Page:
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Experiments assessing the effects of preanalytical variables on molecular research

Speed, T (UC, Berkeley)
Tuesday 12 August 2008, 12:00-12:30

Seminar Room 1, Newton Institute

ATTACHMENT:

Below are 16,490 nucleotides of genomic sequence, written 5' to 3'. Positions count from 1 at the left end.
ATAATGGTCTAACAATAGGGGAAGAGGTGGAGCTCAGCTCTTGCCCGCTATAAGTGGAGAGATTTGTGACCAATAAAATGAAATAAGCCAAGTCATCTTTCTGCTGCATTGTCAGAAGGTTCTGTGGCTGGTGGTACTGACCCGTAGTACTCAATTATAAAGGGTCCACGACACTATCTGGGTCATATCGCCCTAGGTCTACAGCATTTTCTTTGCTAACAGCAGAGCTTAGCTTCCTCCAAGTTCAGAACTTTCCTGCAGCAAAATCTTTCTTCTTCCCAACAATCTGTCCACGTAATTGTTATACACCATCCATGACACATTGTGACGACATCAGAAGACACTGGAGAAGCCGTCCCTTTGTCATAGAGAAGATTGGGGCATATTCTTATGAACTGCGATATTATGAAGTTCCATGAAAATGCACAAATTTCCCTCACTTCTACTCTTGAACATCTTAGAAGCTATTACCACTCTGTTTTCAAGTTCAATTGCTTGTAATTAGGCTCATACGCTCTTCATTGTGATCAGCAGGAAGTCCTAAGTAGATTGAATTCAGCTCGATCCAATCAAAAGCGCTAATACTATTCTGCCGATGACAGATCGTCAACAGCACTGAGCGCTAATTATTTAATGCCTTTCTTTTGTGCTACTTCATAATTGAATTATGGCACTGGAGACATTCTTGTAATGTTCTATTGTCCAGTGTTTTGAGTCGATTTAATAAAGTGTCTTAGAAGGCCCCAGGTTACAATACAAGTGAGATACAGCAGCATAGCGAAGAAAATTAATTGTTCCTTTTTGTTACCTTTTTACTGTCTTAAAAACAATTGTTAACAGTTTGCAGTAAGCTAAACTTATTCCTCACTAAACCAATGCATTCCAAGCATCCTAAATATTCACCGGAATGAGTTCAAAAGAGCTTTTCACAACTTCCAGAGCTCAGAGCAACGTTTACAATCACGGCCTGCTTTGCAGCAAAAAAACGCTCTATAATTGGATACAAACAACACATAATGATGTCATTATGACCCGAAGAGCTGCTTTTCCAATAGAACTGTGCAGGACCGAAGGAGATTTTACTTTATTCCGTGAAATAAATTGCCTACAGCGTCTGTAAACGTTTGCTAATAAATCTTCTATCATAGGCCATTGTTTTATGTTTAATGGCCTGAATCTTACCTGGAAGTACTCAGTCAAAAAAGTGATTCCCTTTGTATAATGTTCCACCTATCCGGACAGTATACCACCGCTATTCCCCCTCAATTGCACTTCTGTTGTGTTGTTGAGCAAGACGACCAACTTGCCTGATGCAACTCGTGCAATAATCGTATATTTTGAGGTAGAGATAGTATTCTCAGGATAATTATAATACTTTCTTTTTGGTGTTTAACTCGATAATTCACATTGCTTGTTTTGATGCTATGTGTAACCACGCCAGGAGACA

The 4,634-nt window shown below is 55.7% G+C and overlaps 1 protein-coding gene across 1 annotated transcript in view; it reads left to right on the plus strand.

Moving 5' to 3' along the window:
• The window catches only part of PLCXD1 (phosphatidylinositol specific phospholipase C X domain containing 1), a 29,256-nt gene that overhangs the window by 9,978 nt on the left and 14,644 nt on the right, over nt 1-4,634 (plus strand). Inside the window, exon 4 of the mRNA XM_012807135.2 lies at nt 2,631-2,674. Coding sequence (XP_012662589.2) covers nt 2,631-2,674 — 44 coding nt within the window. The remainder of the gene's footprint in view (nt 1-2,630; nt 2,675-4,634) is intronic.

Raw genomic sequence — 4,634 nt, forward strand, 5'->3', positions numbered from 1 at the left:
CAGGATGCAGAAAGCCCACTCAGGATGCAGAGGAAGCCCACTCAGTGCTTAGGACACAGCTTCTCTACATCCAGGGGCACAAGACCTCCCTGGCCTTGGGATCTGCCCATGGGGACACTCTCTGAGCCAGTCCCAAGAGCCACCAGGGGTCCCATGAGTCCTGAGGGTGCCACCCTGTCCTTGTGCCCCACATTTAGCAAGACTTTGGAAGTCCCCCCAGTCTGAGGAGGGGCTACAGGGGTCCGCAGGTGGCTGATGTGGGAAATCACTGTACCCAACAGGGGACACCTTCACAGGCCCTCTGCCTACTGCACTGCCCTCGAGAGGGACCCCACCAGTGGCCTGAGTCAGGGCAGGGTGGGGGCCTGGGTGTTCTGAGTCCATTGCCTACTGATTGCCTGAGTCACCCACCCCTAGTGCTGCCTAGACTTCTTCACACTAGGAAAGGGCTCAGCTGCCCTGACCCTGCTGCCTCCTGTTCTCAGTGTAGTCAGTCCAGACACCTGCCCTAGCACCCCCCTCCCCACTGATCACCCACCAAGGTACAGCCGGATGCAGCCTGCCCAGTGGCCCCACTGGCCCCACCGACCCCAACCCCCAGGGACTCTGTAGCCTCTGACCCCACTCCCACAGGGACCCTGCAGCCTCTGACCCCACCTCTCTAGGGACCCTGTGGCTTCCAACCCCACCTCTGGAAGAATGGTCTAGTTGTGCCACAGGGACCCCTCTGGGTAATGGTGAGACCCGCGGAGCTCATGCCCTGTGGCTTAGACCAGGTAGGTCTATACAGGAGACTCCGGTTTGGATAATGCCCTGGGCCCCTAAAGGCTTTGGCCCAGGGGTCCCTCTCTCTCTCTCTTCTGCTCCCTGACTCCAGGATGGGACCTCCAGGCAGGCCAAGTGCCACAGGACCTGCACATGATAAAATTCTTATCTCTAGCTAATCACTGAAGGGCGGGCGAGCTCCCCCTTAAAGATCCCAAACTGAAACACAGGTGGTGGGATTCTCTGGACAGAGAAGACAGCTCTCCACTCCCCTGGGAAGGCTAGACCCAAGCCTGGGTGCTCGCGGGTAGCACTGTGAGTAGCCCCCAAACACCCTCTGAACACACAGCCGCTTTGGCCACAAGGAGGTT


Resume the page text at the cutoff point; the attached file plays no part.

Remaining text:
When the abundance of mRNA, proteins or metabolites in cell samples is measured using a genomic, proteomic or metabolomic assay, it may happen that the measurement is more influenced by uncontrolled preanalytical variables than by the measurement process itself. For example, if the cells are from a tissue sample taken during surgery, variables such as drugs, type or duration of anesthesia, and arterial clamp time can greatly affect the final molecular measurements, as can a host of post-acquisition variables such as time at room temperature, temperature of the room prior to fixing, type of fixative, time in fixative, rate of freezing, and so on. Lack of awareness of these possible effects can lead to incorrect diagnosis, incorrect treatment, and irreproducible results in research. How do we determine which of these variables matter for a given assay, and how do we derive standard procedures for sample acquisition, handling, processing and storage, prior to the assay? The answer is, of course, through experimentation. We will need to combine screening experiments, as the number of potentially important variables is large, with later experiments to determine robust combinations of factors which might become new standard operating procedures. The experiments must be on human tissue, we'd like replicates, and we'd like to be able to distinguish intra-person and inter-person variability. There are significant practical and ethical constraints surrounding such experiments. Nevertheless, the US National Cancer Institute's Office of Biorepositories and Biospecimen Research is committed to carrying out such experiments, to address the problems mentioned above. In this talk I will discuss some of the design challenges they are meeting, illustrating my discussion with an example concerning blood drawing.


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